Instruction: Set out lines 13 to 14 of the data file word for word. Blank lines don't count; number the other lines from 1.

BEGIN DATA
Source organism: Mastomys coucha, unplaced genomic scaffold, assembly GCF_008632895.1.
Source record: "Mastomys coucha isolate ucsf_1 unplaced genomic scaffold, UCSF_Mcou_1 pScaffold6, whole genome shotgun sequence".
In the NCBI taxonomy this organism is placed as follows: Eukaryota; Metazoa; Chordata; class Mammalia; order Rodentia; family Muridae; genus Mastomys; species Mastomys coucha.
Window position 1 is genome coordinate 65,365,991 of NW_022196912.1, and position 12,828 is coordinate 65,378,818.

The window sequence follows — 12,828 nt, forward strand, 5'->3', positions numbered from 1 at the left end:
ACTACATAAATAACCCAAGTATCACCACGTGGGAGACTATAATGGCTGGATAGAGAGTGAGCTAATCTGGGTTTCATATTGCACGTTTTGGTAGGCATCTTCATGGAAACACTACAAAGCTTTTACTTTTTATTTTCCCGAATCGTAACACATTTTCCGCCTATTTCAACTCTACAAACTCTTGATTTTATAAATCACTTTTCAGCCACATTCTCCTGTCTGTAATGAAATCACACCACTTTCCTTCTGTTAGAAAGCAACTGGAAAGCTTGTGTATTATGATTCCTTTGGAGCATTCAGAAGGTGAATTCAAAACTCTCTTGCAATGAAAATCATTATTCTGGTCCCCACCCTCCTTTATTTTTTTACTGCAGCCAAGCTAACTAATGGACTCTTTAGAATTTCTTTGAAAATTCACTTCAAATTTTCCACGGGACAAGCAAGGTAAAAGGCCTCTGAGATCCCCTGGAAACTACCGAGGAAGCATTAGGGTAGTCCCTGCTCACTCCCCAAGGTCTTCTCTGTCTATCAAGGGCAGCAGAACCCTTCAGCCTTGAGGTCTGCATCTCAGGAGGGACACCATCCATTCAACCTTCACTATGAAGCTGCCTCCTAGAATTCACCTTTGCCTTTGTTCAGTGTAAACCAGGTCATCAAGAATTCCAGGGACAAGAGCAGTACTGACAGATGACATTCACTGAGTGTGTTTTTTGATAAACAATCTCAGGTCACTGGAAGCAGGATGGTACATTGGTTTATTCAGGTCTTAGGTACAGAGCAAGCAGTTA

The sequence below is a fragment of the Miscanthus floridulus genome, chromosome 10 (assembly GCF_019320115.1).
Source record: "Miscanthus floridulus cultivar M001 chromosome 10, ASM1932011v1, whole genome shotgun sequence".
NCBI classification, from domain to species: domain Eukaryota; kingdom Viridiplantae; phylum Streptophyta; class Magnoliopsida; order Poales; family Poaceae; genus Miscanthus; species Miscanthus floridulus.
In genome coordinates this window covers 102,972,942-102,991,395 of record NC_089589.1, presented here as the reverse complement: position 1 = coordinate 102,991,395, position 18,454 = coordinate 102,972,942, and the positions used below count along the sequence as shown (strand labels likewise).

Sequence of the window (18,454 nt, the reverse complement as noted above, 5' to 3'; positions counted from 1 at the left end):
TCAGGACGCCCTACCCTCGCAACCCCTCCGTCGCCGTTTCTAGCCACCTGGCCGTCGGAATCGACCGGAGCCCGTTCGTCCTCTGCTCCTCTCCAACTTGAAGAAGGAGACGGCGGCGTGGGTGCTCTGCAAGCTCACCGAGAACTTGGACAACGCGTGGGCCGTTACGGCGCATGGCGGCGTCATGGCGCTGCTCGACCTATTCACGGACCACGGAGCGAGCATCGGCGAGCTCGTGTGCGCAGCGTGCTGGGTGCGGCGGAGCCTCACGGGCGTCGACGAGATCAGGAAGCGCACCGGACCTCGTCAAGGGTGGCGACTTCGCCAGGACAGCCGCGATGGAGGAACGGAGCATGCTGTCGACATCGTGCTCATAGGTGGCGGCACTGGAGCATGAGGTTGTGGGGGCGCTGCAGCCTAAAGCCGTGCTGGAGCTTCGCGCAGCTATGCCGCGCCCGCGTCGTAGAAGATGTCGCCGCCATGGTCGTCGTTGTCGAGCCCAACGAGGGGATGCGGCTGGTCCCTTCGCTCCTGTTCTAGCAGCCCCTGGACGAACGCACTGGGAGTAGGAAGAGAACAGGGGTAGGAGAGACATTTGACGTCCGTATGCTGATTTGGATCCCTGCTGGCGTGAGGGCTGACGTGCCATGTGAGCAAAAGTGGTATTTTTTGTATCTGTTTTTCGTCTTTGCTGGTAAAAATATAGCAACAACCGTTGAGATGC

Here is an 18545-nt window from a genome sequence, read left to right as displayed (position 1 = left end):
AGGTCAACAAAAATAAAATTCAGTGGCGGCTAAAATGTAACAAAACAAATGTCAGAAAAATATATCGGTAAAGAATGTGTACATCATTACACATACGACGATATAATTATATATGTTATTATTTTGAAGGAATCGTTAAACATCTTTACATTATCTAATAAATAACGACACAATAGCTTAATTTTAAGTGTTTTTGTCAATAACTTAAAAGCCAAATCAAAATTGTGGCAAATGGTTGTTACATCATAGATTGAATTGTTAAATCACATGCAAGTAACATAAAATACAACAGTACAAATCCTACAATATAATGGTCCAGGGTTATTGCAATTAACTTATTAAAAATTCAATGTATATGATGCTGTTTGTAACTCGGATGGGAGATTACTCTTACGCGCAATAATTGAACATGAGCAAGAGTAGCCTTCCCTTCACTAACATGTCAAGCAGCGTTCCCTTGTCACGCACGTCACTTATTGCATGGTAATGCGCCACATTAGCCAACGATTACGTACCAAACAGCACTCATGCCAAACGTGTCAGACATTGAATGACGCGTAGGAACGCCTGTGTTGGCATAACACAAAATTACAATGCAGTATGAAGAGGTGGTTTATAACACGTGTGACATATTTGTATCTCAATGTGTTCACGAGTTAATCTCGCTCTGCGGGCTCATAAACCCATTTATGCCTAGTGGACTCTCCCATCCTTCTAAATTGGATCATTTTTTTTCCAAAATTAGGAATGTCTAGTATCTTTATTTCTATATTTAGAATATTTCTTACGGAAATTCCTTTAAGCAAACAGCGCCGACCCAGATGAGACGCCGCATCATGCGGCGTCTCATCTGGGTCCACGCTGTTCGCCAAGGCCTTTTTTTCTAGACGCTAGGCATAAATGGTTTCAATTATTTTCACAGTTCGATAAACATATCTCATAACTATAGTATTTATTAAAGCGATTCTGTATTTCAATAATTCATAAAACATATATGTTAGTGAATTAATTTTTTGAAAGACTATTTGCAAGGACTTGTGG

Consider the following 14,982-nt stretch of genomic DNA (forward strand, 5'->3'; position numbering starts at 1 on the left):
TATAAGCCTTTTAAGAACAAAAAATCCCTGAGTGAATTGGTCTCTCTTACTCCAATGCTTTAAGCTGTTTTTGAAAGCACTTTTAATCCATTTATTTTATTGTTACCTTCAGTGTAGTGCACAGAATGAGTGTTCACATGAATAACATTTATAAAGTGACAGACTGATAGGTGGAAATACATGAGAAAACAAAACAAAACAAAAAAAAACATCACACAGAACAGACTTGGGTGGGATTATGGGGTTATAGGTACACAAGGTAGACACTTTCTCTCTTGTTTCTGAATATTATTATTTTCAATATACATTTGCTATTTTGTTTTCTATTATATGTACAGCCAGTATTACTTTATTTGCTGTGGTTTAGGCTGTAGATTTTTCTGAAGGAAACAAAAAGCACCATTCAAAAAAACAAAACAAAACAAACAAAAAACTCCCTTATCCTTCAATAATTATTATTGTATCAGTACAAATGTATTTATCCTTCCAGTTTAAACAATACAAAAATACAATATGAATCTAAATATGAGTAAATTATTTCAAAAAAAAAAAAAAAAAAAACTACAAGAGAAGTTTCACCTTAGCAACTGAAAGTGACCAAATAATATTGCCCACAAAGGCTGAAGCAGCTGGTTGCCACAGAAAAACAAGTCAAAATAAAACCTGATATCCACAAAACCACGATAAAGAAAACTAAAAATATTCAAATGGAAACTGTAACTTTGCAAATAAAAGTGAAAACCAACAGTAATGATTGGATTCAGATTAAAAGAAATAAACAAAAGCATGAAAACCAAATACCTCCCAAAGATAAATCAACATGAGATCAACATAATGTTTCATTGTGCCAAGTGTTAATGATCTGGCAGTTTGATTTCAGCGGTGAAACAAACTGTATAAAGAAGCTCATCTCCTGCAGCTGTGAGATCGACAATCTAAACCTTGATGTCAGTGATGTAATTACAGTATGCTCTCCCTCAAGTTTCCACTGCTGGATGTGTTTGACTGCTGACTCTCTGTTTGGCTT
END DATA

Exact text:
Here is an 18545-nt window from a genome sequence, read left to right as displayed (position 1 = left end):
AGGTCAACAAAAATAAAATTCAGTGGCGGCTAAAATGTAACAAAACAAATGTCAGAAAAATATATCGGTAAAGAATGTGTACATCATTACACATACGACGATATAATTATATATGTTATTATTTTGAAGGAATCGTTAAACATCTTTACATTATCTAATAAATAACGACACAATAGCTTAATTTTAAGTGTTTTTGTCAATAACTTAAAAGCCAAATCAAAATTGTGGCAAATGGTTGTTACATCATAGATTGAATTGTTAAATCACATGCAAGTAACATAAAATACAACAGTACAAATCCTACAATATAATGGTCCAGGGTTATTGCAATTAACTTATTAAAAATTCAATGTATATGATGCTGTTTGTAACTCGGATGGGAGATTACTCTTACGCGCAATAATTGAACATGAGCAAGAGTAGCCTTCCCTTCACTAACATGTCAAGCAGCGTTCCCTTGTCACGCACGTCACTTATTGCATGGTAATGCGCCACATTAGCCAACGATTACGTACCAAACAGCACTCATGCCAAACGTGTCAGACATTGAATGACGCGTAGGAACGCCTGTGTTGGCATAACACAAAATTACAATGCAGTATGAAGAGGTGGTTTATAACACGTGTGACATATTTGTATCTCAATGTGTTCACGAGTTAATCTCGCTCTGCGGGCTCATAAACCCATTTATGCCTAGTGGACTCTCCCATCCTTCTAAATTGGATCATTTTTTTTCCAAAATTAGGAATGTCTAGTATCTTTATTTCTATATTTAGAATATTTCTTACGGAAATTCCTTTAAGCAAACAGCGCCGACCCAGATGAGACGCCGCATCATGCGGCGTCTCATCTGGGTCCACGCTGTTCGCCAAGGCCTTTTTTTCTAGACGCTAGGCATAAATGGTTTCAATTATTTTCACAGTTCGATAAACATATCTCATAACTATAGTATTTATTAAAGCGATTCTGTATTTCAATAATTCATAAAACATATATGTTAGTGAATTAATTTTTTGAAAGACTATTTGCAAGGACTTGTGG